The importance of the works under discussion lies not in the works themselves, but rather in their interrelationship with our discussions and other media that you and I encounter in our daily lives. This means that class participation is vital to the success of this course. Simply attending class will not be enough to earn full participation credit. Instead, you must be an active participant, someone who comes prepared and engages with all aspects of the class.
30% weekly posts
Each week, students will post a brief update (~300 words) to the CourseWorks blog by 7:00am on Tuesday. These posts can take the form of, among other things, a) an explanation, questioning, or complication of the week’s readings, b) an interesting document or resource that you’ve found related to them, or c) an update on the progress of your midterm or final project. This is simply a means of checking in with one another as we work through the ideas of the course.
25% “Re-design” assignment
One of the aims of this course is to explore the relationship between theory and practice. To this end, you will construct a “re-design” of an existing media system, due March 9. These interventions can range from micro-level (e.g. proposing a particular tweak to the infrastructure of the Internet and tracing its consequences) to whole-cloth (e.g. envisioning an alternate peer-to-peer messaging system). You will situate this re-design amongst the readings read to this point, using the texts to help imagine the implications of your re-design.
The final form of this assignment should be a paper of 5 to 7 pages, properly referenced, and with additional media as necessary or desired. Virtually any medium could work: paper prototypes, clay, painting, video, etc. You will additionally give an informal presentation of your re-design to the class (plan on approximately 5 minutes for the presentation and questions from the class).
You will choose your re-design in discussion with me two weeks before the assignment is due (i.e., by Feb 23rd). More details on this project will follow. For inspiration, see:
- Anthony Dunne and Fiona Raby, Speculative Everything: Design, Fiction, and Social Dreaming, (Cambridge: MIT Press, 2013).
- “Forecasts” published by The Long + Short magazine
25% final project
For your final project, you will select a specific digital device and trace the lifecycle of its manufacture, use, re-use, and disposal. This is a very big task. A single smartphone, for instance, contains over two hundred chemical compounds, and the scale of its production truly global: from rare-earth metal mines in Baotou, to data centers in Iowa, to grey markets in Jakarta, and electronics scrap yards in Delhi. So, there are many different methods for going about this, many different pieces of the puzzle you can choose to focus on, and no two final projects will look alike. Options include any or a combination of the following:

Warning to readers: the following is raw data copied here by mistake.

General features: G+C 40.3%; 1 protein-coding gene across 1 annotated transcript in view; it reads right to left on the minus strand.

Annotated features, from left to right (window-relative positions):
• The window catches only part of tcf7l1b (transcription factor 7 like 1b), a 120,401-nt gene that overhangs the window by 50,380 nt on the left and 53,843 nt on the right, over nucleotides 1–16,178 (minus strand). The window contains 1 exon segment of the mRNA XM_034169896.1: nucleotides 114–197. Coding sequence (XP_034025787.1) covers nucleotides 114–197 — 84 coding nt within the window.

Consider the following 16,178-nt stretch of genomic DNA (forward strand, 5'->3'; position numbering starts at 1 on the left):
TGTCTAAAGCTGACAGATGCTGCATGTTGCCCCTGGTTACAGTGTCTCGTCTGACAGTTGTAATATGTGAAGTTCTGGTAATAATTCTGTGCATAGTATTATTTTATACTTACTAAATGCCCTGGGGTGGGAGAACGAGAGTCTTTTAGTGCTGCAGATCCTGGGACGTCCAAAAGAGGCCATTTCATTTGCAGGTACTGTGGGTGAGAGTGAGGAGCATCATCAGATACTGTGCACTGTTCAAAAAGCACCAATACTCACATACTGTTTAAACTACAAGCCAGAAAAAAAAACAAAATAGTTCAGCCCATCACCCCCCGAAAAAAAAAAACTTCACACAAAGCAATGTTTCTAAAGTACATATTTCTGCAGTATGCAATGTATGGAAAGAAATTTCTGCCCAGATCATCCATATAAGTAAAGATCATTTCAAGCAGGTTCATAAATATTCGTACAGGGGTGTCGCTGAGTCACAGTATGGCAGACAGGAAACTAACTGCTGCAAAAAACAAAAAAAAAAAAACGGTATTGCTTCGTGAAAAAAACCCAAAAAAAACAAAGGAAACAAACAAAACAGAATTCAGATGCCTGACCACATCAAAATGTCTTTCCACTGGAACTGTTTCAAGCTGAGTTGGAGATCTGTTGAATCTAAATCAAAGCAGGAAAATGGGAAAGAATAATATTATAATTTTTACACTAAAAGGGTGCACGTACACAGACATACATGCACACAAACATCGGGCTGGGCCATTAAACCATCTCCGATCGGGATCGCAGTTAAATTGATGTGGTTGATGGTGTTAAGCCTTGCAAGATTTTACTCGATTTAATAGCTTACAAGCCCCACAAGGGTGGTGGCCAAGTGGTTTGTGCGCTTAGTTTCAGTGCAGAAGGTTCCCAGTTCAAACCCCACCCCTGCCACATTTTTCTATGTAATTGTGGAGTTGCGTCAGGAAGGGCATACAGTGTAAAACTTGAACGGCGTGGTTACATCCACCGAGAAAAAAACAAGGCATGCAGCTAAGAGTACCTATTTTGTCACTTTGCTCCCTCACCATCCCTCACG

- Create a supply chain map for your device using Sourcemap.
- Express the composition of your device using a symbol system like Otto Neurath’s Isotype from the 1920s, a font called the Pictorial Communication Language (PICOL), or a design structure matrix.
- Photogrammetry using the 123D Catch app, which allows you to upload photos from your smartphone to the cloud, where they’re transformed into a textured 3D model.
In addition to the above, you will write a paper of around 10 pages that situates your artifact within the contexts discussed in class. The paper should have a clear argument supported by evidence. I expect you to draw from the readings we considered, as well as secondary research from sources we did not cover.
I ask that you submit a brief proposal of your project to me in class on April 18. The final project is due May 8. You will also present on your artifact during the final two class sessions for around 10 minutes.
Summary of assignment due dates
- 7am Tuesdays: weekly post
- March 9: Re-design paper and presentation
- April 18: final project proposal
- May 8: final project due